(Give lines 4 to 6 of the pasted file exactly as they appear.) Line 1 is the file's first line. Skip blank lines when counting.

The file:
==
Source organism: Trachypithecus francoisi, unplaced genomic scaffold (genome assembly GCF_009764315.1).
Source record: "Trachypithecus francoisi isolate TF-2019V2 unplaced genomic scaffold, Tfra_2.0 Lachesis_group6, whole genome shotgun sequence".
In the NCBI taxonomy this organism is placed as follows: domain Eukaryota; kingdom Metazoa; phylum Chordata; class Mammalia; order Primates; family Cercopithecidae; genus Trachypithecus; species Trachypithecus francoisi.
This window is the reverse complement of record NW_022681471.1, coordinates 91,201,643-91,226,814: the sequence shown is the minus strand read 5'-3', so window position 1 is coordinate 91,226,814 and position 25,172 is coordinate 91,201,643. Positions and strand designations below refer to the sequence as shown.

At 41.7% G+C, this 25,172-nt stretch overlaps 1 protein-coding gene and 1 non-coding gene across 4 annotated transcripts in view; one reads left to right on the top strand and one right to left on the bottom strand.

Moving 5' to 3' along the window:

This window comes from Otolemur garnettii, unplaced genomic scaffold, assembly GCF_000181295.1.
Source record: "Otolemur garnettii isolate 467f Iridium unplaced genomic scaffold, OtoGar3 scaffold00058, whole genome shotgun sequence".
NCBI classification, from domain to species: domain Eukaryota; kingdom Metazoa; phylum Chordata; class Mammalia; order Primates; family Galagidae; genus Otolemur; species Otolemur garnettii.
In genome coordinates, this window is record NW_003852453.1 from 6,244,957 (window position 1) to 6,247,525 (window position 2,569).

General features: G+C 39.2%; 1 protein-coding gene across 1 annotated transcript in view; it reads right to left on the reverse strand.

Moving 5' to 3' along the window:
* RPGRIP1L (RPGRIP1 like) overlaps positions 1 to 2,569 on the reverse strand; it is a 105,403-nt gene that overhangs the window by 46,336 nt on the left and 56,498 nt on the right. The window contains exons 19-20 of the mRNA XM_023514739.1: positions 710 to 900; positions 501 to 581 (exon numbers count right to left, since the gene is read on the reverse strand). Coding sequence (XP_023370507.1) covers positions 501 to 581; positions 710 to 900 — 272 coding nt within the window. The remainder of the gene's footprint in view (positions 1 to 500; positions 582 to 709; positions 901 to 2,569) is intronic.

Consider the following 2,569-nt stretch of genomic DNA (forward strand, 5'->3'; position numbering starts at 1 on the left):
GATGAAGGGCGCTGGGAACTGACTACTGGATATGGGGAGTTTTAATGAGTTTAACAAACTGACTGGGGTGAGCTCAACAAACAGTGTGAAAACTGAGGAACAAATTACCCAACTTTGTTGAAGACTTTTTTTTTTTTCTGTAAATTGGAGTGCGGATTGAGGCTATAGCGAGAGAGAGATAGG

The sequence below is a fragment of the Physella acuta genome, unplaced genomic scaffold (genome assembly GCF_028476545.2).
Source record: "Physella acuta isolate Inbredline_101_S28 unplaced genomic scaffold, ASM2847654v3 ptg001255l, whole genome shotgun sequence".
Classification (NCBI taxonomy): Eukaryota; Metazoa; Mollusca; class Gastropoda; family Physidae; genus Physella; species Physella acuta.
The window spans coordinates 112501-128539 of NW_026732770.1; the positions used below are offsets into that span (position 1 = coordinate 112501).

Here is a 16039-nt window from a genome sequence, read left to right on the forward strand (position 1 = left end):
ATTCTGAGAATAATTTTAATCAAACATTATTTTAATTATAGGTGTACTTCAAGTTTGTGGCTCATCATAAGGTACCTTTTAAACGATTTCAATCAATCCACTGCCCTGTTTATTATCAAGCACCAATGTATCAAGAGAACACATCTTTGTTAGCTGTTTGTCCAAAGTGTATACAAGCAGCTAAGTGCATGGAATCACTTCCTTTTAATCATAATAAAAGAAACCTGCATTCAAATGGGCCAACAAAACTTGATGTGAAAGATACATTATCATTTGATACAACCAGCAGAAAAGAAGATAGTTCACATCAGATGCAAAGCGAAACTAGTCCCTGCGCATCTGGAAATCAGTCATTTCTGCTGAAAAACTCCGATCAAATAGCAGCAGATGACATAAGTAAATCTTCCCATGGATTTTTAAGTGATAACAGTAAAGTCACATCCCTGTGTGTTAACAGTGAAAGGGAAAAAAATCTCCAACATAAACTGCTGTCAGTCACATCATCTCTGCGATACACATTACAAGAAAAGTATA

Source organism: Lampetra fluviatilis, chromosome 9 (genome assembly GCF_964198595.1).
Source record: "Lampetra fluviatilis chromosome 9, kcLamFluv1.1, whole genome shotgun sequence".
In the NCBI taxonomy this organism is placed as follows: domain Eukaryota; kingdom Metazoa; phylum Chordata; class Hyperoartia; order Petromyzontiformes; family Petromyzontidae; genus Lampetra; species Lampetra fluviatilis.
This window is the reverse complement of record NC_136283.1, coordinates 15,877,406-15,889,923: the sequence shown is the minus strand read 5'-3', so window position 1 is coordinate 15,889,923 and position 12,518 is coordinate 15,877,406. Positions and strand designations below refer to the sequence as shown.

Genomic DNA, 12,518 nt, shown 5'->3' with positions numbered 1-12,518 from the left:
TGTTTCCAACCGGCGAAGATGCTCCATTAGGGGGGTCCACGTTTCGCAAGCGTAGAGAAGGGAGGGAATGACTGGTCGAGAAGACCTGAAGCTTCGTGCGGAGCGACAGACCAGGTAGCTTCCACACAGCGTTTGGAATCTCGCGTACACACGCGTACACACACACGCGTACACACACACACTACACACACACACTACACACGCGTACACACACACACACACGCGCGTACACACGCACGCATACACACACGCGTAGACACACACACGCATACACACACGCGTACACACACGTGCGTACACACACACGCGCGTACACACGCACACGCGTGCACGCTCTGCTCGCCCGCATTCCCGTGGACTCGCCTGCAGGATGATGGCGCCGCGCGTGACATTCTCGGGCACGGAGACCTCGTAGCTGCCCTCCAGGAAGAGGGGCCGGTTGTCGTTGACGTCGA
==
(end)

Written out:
This window is the reverse complement of record NW_022681471.1, coordinates 91,201,643-91,226,814: the sequence shown is the minus strand read 5'-3', so window position 1 is coordinate 91,226,814 and position 25,172 is coordinate 91,201,643. Positions and strand designations below refer to the sequence as shown.

At 41.7% G+C, this 25,172-nt stretch overlaps 1 protein-coding gene and 1 non-coding gene across 4 annotated transcripts in view; one reads left to right on the top strand and one right to left on the bottom strand.

Moving 5' to 3' along the window: